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Highlights

Mandated to screen all checked baggage by using explosive detection systems at airports by December 31, 2003, the Transportation Security Administration (TSA) has deployed two types of screening equipment: explosive detection systems (EDS), which use computer-aided tomography X-rays to recognize explosives, and explosive trace detection (ETD) systems, which use chemical analysis to detect explosive residues. This report discusses (1) EDS and ETD maintenance costs, (2) factors that played a role in these costs, and (3) the extent to which TSA conducts oversight of maintenance contracts. GAO reviewed TSA's contract files and processes for reviewing contractor cost and performance data.

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Recommendations

Recommendations for Executive Action

Agency Affected Recommendation Status
Directorate of Border and Transportation Security 1. To help improve TSA's management of EDS and ETD maintenance costs and strengthen oversight of contract performance, the Secretary of Homeland Security should instruct the Assistant Secretary, Transportation Security Administration, to establish a timeline to complete its evaluation and close out the Boeing contract and report to congressional appropriations committees on its actions, including any necessary analysis, to address the Department of Homeland Security Office of Inspector General's recommendation to recover any excessive fees awarded to Boeing Service Company.
Closed - Implemented
In fiscal year 2006, we reviewed and reported on reasons for cost increases in maintaining the Transportation Security Administration's (TSA) explosive detection systems (EDS) and explosive trace detection (ETD) machines, including TSA's related contracting practices. We reported, among other things, that in order to improve TSA's management of EDS and ETD maintenance costs and strengthen oversight of contract performance, TSA should establish a timeline to complete its evaluation and close out the Boeing contract and report to congressional appropriations committees on its actions, including any necessary analysis, to address the Department of Homeland Security Office of Inspector General's recommendation to recover any excessive fees awarded to Boeing Service Company. In response to this recommendation, TSA reviewed the level of the fees awarded to Boeing under this contract. TSA obtained competition and evaluated the proposed award fee structure prior to awarding the contract. The award fee structure was determined reasonable based on the competition. TSA conducted award fee evaluations in accordance with the terms of the contract. TSA also conducted significant reviews of the contract and Boeing's performance, and determined that TSA did not pay excessive fees and that there were no unreasonable fees to recoup. TSA executed the modification that reflects the Government's evaluation of cost and fees on this contract. This information was reported to Congressional Appropriations committees in March 2007.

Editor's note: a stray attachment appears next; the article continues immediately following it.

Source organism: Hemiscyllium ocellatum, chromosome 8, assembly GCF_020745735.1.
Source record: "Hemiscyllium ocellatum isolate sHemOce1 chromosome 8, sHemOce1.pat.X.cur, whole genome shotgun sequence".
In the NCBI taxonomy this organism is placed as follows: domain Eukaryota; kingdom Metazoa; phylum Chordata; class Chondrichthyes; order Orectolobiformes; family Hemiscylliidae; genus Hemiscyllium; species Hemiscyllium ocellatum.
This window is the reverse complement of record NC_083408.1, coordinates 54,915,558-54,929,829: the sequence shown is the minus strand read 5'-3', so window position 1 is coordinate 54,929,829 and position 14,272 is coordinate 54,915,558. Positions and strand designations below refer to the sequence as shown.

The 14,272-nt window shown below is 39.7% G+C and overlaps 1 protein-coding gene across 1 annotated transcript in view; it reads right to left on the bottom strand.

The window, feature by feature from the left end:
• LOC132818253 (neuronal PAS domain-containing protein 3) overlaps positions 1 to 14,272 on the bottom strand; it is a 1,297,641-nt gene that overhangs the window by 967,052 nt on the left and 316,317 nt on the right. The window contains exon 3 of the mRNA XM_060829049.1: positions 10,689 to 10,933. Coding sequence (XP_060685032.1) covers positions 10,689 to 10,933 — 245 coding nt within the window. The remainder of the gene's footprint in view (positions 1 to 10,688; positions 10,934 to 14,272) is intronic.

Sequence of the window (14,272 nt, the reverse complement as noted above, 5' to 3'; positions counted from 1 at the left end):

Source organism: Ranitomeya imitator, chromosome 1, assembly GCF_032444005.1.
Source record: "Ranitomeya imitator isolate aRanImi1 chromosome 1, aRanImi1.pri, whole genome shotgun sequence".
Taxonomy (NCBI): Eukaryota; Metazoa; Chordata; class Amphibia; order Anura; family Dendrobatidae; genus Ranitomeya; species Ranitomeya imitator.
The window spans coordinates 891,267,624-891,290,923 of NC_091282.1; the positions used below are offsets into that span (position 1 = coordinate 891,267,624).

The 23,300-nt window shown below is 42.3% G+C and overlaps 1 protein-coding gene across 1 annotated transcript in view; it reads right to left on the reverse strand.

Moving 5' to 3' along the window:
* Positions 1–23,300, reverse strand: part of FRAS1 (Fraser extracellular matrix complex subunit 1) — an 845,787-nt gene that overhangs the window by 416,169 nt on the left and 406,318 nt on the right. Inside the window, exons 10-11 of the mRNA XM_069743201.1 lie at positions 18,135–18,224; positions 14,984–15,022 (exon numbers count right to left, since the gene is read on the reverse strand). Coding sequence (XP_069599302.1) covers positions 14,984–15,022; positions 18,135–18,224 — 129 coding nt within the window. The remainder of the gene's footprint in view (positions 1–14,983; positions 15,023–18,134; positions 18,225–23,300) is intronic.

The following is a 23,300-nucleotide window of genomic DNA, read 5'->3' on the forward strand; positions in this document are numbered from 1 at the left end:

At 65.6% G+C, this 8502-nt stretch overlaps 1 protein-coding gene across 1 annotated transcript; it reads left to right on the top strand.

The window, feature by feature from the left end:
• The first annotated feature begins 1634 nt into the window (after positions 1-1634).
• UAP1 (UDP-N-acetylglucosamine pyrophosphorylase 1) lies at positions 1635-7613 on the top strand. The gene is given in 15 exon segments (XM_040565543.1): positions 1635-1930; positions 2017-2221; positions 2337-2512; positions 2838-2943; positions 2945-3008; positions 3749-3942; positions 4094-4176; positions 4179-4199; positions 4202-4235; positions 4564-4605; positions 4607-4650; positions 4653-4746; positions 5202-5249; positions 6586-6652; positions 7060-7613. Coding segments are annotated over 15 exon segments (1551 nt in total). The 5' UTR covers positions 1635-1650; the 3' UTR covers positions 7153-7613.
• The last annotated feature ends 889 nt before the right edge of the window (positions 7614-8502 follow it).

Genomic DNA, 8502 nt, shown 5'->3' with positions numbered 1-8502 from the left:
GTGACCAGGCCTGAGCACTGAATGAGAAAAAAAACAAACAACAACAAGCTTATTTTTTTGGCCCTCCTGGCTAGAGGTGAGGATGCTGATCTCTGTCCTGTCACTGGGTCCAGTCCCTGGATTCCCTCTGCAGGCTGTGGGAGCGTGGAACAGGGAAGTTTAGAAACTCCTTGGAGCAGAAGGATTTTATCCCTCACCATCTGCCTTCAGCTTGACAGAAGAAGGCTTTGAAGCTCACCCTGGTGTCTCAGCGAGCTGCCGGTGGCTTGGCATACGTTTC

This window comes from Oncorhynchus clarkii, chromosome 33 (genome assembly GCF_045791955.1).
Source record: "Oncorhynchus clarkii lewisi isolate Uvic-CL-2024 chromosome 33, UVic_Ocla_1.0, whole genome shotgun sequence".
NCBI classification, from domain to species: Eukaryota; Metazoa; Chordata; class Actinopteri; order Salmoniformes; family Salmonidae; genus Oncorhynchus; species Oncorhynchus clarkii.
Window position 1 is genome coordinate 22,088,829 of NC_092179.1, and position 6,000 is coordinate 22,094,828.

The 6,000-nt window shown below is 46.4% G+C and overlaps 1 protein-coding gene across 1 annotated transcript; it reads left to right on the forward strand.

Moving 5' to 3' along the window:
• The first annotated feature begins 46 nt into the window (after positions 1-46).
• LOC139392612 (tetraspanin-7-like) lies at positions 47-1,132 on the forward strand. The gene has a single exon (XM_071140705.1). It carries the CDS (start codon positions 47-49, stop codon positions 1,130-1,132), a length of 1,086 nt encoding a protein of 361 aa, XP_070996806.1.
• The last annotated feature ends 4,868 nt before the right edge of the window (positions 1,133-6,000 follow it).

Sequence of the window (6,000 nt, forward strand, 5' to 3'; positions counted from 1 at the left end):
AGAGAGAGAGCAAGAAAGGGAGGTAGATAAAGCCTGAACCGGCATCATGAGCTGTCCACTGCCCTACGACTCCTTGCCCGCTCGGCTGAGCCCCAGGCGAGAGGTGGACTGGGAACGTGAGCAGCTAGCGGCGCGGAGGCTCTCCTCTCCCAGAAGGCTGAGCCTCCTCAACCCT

Directorate of Border and Transportation Security 2. To help improve TSA's management of EDS and ETD maintenance costs and strengthen oversight of contract performance, the Secretary of Homeland Security should instruct the Assistant Secretary, Transportation Security Administration, to establish a timeline for completing life-cycle cost models for EDS, which TSA recently began.
Closed - Implemented